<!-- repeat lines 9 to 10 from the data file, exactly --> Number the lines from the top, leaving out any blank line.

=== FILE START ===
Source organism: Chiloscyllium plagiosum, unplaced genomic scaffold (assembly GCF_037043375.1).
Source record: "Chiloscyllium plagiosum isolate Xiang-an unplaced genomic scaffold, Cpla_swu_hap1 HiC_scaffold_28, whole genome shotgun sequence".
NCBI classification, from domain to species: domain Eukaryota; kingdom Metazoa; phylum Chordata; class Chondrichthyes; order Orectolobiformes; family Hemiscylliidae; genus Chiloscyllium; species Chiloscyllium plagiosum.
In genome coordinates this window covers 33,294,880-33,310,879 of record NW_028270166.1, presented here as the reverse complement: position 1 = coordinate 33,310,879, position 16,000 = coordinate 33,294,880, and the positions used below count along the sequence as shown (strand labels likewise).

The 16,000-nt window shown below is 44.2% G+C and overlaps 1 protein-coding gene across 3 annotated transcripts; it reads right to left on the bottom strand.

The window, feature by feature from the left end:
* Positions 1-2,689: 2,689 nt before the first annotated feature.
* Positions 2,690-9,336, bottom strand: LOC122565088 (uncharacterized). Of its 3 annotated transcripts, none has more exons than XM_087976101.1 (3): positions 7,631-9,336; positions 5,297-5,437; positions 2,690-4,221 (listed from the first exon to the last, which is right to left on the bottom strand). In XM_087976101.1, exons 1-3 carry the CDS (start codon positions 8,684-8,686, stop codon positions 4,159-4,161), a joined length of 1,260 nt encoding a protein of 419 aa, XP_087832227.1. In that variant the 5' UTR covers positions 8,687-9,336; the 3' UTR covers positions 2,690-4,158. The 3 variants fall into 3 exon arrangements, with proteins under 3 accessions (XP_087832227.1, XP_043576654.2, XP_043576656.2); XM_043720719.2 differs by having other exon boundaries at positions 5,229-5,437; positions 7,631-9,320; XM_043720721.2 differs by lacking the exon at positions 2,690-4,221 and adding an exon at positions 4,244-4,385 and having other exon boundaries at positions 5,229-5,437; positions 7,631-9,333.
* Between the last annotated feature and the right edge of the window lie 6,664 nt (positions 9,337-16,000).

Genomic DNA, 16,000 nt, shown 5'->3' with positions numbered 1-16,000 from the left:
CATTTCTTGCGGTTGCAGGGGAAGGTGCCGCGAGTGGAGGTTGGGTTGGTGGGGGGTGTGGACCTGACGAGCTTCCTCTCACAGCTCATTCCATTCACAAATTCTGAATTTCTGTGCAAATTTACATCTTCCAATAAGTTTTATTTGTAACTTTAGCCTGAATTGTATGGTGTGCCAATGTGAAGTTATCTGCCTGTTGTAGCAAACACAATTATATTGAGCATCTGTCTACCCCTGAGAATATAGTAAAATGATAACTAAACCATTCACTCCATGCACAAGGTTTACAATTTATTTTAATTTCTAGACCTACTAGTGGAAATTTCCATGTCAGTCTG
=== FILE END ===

* Between the last annotated feature and the right edge of the window lie 6,664 nt (positions 9,337-16,000).

Genomic DNA, 16,000 nt, shown 5'->3' with positions numbered 1-16,000 from the left: